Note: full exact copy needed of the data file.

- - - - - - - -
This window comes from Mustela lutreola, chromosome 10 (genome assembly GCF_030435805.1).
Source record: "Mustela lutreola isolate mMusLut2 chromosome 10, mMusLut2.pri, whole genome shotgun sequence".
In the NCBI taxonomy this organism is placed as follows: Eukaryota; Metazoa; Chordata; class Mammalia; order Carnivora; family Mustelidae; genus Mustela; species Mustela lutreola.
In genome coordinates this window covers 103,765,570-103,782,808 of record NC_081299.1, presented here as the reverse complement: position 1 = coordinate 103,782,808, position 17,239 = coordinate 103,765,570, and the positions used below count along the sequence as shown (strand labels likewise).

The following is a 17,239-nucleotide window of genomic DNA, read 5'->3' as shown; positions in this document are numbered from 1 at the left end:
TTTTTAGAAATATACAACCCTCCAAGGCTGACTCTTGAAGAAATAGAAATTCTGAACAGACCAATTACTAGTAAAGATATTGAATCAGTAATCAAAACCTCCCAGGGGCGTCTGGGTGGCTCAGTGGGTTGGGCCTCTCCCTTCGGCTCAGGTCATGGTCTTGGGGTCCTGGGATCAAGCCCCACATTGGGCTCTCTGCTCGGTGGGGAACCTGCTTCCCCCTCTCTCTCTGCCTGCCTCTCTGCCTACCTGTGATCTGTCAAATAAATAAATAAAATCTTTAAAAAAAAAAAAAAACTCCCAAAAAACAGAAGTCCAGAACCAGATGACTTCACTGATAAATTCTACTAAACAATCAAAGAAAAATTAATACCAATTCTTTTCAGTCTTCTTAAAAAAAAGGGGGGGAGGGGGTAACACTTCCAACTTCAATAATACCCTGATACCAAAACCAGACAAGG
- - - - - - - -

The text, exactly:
This window comes from Mustela lutreola, chromosome 10 (genome assembly GCF_030435805.1).
Source record: "Mustela lutreola isolate mMusLut2 chromosome 10, mMusLut2.pri, whole genome shotgun sequence".
In the NCBI taxonomy this organism is placed as follows: Eukaryota; Metazoa; Chordata; class Mammalia; order Carnivora; family Mustelidae; genus Mustela; species Mustela lutreola.
In genome coordinates this window covers 103,765,570-103,782,808 of record NC_081299.1, presented here as the reverse complement: position 1 = coordinate 103,782,808, position 17,239 = coordinate 103,765,570, and the positions used below count along the sequence as shown (strand labels likewise).

The following is a 17,239-nucleotide window of genomic DNA, read 5'->3' as shown; positions in this document are numbered from 1 at the left end:
TTTTTAGAAATATACAACCCTCCAAGGCTGACTCTTGAAGAAATAGAAATTCTGAACAGACCAATTACTAGTAAAGATATTGAATCAGTAATCAAAACCTCCCAGGGGCGTCTGGGTGGCTCAGTGGGTTGGGCCTCTCCCTTCGGCTCAGGTCATGGTCTTGGGGTCCTGGGATCAAGCCCCACATTGGGCTCTCTGCTCGGTGGGGAACCTGCTTCCCCCTCTCTCTCTGCCTGCCTCTCTGCCTACCTGTGATCTGTCAAATAAATAAATAAAATCTTTAAAAAAAAAAAAAAACTCCCAAAAAACAGAAGTCCAGAACCAGATGACTTCACTGATAAATTCTACTAAACAATCAAAGAAAAATTAATACCAATTCTTTTCAGTCTTCTTAAAAAAAAGGGGGGGAGGGGGTAACACTTCCAACTTCAATAATACCCTGATACCAAAACCAGACAAGG